All's quiet at the Ballpark, but that won't last long

FORT WORTH, Texas - Just when it appeared this week the Texas Rangers might be throwing a first log on the Hot Stove fire, well....


Hold the lighter fluid.

Free-agent outfielder Torii Hunter decided Detroit would be his new baseball home, or better yet, the Tigers made Hunter an offer no 37-year-old could possible refuse.

Two years, $26 million. Is that crazy money? No. That’s just baseball free agency money. The only thing crazy would be the player turning it down.

Hunter, with his local residency up in Prosper and coming off a very good season with the Angels, was a person of interest to the Rangers, and the team was supposed to be meeting with him over dinner this week.

The Tigers’ offer canceled the reservation.

I can’t say for sure if the Rangers had no interest in Hunter at the price tag the Tigers’ offered, but I’d doubt it.

Hunter would have come here as a right fielder/DH, and while he would have been a fit, his arrival in Arlington would have also created roster logjams in the outfield and at DH.

But moving on, the highly anticipated/adventurous off-season for the Rangers has yet to take shape or form, although the process remains in the early stages. Give it about three weeks, however, and we should know much more.

The Rangers, even on a national basis, are considered one of the most must-watch Hot Stove teams, if not the No. 1 must-watch club this off-season.

The reason is obvious. No team has been better over the last three regular seasons, but suddenly there’s also a major transitional period that has arrived for the winter.

There was no argument with GM Jon Daniels when he told me a month ago, “It’s not realistic, because of age and economics, that a team stays together over a long period.... Even if we had gone back to the World Series this season, and won it, we’d be facing the same situation in this off-season.”

As a New York Giants fan because of his homeland upbringing, Daniels can certainly relate to the name Bill Parcells. Both, of course, relocated here, and it was Big Bill, upon his arrival at Valley Ranch, who reminded us of the real definition of the 5-11 Cowboys team he inherited.

When some suggested there was untapped talent on the roster, Parcells answered, “You ARE what your record says you ARE.”

That quote was immediately tattooed on local brains, mine included.

Right now, if you take the Cowboys, they are what the record says they are. Same for the Mavericks. And outside of the world championship season for the Mavs, I can’t think of another local team that hasn’t fit the quote over the years.

Yet, the Rangers of right now give us a good rebuttal to the Big Bill-ism.

The record says they are a 93-win team.

But once this off-season is over that 2012 team might not closely resemble the new team. And that might be for the better, or it might be for the....

OK, let’s trust in Nolan, Daniels, RonWash, ownership, etc. The recent track record is worthy of trust.

But again, a highly anticipated/adventurous off-season is materializing slowly, which was not unexpected.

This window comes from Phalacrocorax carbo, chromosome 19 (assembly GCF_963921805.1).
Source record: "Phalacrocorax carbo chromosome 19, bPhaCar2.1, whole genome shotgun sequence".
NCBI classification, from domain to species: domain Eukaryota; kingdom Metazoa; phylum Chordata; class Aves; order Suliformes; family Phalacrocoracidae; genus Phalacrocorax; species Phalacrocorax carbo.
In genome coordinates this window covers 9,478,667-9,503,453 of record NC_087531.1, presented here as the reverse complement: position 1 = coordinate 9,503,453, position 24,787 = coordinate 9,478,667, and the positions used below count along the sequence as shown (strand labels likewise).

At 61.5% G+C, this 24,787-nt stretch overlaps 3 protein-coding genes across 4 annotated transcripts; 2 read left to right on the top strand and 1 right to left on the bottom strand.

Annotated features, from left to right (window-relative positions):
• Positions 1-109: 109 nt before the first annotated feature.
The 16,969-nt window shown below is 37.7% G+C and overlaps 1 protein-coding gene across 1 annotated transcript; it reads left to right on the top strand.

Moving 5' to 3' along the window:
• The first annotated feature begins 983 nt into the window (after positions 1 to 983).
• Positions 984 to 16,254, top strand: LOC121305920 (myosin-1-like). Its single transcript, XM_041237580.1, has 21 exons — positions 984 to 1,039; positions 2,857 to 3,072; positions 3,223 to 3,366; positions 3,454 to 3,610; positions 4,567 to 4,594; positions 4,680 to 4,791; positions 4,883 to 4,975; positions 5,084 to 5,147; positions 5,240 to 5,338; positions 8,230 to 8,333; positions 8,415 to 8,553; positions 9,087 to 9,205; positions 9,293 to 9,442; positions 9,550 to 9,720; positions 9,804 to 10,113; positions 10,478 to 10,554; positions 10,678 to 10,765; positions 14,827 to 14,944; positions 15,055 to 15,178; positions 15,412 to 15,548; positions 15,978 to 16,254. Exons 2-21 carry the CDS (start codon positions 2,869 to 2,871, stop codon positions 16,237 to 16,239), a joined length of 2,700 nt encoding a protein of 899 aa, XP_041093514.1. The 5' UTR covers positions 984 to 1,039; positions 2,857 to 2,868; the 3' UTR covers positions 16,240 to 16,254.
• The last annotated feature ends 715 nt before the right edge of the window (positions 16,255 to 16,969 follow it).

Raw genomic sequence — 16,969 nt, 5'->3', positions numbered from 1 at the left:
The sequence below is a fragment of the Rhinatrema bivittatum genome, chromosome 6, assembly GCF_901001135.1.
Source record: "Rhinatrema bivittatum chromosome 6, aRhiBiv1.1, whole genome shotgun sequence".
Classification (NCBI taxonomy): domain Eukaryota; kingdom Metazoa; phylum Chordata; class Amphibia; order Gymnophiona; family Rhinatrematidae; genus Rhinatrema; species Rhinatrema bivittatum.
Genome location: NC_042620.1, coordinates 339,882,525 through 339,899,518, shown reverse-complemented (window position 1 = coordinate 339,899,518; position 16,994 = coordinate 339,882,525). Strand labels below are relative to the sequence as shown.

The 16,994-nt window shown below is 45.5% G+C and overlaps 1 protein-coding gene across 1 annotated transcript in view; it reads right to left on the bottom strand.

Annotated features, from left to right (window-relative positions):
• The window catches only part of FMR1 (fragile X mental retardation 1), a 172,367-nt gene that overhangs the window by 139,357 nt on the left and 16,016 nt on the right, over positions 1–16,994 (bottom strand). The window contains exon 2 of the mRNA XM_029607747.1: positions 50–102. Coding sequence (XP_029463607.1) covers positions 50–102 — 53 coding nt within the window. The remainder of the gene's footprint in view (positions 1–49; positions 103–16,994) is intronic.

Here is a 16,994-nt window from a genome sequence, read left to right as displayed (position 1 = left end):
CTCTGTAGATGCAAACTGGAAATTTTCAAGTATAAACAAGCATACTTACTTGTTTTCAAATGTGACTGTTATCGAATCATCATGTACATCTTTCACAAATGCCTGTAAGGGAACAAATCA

The Daniels lid is on tight in Arlington, meaning leaks about off-season maneuvering aren’t popping up.

But there was interest in Hunter, we know that. A much bigger fish would be free-agent pitcher Zack Greinke, who comes with a six-figure price tag, and who also comes to free agency with the rival Angels “desperate” to re-sign him.

The Angels, still attempting to overtake the Rangers and return to the top of the AL West after three seasons, had the Oakland A’s become a successful challenger last season. And now the LAA’s once gold-plated pitching rotation is in shambles.

Only Jered Weaver and C.J. Wilson, coming off surgery, remain in the rotation.

The word from Anaheim is, yes, “desperate.” As in desperate to re-sign Greinke.

The Rangers will not make it easy. Greinke is in play in Arlington. The Rangers want him.

On the bat side of things, is a trade with the Diamondbacks for young outfielder Justin Upton a strong possibility?

The D-backs play down a willingness to deal Upton, and if they did, they want a shortstop in return. The Rangers won’t give up Jurickson Profar for him. Nor Elvis, I’d say.

But Upton is in play here. So might be free-agent outfielder/first baseman Nick Swisher, known to be a Ron Washington favorite from their days together on the A’s.

Of course, the biggest bat on the market belongs to Josh Hamilton, and while the possibility of Josh returning here remains at, oh, maybe, 25 percent, do know this:

Daniels has not cut ties with Josh, and from every indication, still has a desire to bring back Hamilton, depending, of course, on how the money finally settles out.

And exactly what kind of offers Josh will receive on the open market remains a big question in baseball.

Daniels, however, seems sincere in wanting to keep the door open for Josh, an opinion that differs from others in the organization. The disgust over Hamilton in early October hasn’t necessarily subsided, but cooler heads are now popping up.

Then again, does Hamilton, and his wife, even want to return? We still don’t know the true story on that, although Josh has repeatedly said publicly that he would return.

Baseball free agency is a slow-moving device by tradition. But by doing nothing thus far, the Rangers are probably right on schedule, aiming for the big business days of December.

The wait drags on.


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